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Bill Spence

Q & A with Jessica Blair (Bill Spence)

3 January 2017

You may be surprised to learn that Jessica Blair is in fact a 94-year-old war veteran called Bill Spence.

Born in Middlesbrough in 1923, Bill trained as a teacher but signed up to the Royal Air Force in 1942 and went on to fly 36 Lancaster missions over Germany. More recently he ran a post office with his wife Joan, who sadly died a few years ago. A father of four and a great grandfather, he lives in Ampleforth, Yorkshire and has written dozens of family sagas, westerns and a non-fiction book about the history of whaling.

How did you start writing? Can you tell us about your journey to becoming a writer?
I was always encouraged to read. From a very early age I was allowed comics. There were always books, magazines etc around our house. We had two eight volume encyclopaedias and I spent hours browsing through them. (I still have them!) I think all these situations led me to a love of books which has remained with me all these years. I am passionate about them. I believe it is this deep interest that brought me a desire to write. Like many people the war changed my life. I married during the war, was fortunate to survive and I settled with my wife, Joan, where she lived in Ampleforth. The desire to write was still there and I wrote short items for a local newspaper, gradually moving to magazines but I had a desire to write a book. But what about? My experiences in the RAF? There was a ready-made subject. I liked fiction and non-fiction so I combined these in a story with my experiences as background. I did this for my own satisfaction - I knew nothing about publishing or where to go with my finished book. Then came a stroke of luck. I saw a small paragraph in our evening paper stating that a paperback publisher was running a competition for war stories. I thought, why not send mine to that publisher? It did not win the competition but they offered to publish it. Great - I was an author! I was bitten, but what do I write next? I had read a lot of Westerns and knew a lot about the West so I wrote a Western. I called it the Return of the Sheriff. It was eventually published by Hales.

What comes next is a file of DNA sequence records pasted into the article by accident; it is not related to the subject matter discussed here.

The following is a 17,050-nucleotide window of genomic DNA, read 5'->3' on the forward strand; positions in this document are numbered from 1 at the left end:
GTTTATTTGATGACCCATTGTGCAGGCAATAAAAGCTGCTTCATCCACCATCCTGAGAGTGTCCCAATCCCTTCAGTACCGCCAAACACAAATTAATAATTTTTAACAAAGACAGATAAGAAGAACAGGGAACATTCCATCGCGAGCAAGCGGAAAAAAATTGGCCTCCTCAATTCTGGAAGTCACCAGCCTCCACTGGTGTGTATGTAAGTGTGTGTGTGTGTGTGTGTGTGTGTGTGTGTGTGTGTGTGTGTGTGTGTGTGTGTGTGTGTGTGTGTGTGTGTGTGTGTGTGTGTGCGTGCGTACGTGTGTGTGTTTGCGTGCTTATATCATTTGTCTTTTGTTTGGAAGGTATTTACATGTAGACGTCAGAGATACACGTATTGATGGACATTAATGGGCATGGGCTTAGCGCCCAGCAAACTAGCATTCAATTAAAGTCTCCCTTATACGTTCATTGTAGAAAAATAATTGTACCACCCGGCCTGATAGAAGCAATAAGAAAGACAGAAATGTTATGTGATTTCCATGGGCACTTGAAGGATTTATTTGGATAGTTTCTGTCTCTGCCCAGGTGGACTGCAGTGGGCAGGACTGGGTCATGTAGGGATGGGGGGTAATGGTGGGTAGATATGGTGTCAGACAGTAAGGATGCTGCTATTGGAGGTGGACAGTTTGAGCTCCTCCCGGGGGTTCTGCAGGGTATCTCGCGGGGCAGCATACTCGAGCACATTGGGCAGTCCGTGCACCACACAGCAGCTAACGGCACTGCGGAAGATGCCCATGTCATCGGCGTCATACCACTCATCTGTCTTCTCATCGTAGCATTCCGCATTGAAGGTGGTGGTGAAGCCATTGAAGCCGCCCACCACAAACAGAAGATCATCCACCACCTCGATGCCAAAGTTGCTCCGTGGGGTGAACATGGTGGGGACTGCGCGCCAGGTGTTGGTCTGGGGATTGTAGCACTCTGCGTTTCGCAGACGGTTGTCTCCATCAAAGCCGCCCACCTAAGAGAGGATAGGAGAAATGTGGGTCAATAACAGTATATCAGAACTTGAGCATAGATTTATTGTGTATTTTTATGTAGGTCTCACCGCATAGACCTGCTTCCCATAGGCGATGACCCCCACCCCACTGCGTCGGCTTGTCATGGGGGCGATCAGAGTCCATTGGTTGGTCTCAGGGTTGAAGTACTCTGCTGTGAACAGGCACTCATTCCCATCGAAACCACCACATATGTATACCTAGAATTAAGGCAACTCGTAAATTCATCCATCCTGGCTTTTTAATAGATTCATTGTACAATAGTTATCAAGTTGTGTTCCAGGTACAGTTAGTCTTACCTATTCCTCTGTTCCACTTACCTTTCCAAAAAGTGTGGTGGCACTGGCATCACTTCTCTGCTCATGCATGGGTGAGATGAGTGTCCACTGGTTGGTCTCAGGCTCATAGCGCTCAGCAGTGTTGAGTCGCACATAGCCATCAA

How many books have you written to date?
70, including 36 Westerns and 26 Jessica Blair novels.

Where do you get the ideas for your books?
Ideas come from all over. Something will spark an idea off. And it evolves from there. I pose questions as the story develops by asking myself: "What if?"

What do you find are the best and the worst things about writing?
The best thing is writing the first word - a new world awaits me. Worst: Copy editing is a chore - you have to be so careful.

Do you think writing keeps you young?
Yes I do.

Do you know how your stories are going to end before you start writing them?
Nearly always. I then have an aim.

You write under a female pseudonym. Does that ever bother you?
No. A female name is what the publisher wanted - so OK. I am the story-teller which is what I would have been if I had been using a male name. Jessica Blair came into being when my publisher, Piatkus, accepted my first historical saga and declared that, for various reasons, they would prefer to publish it under a female name and they suggested Jessica Blair.

Are your readers surprised when they find out you are a man?
Some are but whatever, they are looking for a good read and that is what I aim to give them.

How do you go about researching your books?
The internet brought a change in research. In my day there was no such thing. I used a public reference library but for me it was not always possible to get to one when I needed to so I gradually built up a library of my own relevant to my work.

Did you start out on a typewriter or writing long hand? Do you find that new technology makes the writer's job easier?
I wrote in longhand for a while and had the script typed for me. I then did my own typing but that was a chore because I wasn't a good typist. Then came the COMPUTER. My life changed because mistakes in typing were easily changed.

What are your thoughts on library closures? What should be done to keep more libraries open and why are libraries important?
I am strongly against closures. They are vital to us all and to our lives. Closures take away some of the bright lights that are essential to the well-being of our world. They bring a better understanding of the world and of relationships within it, so essential to a peaceful existence. If only people would let books speak to them for their own good.

What's the best advice anyone's ever given you?
Be young in heart and young in mind.

We have published a number of Jessica Blair titles. Interview by Nicky Solloway at Magna Large Print Books.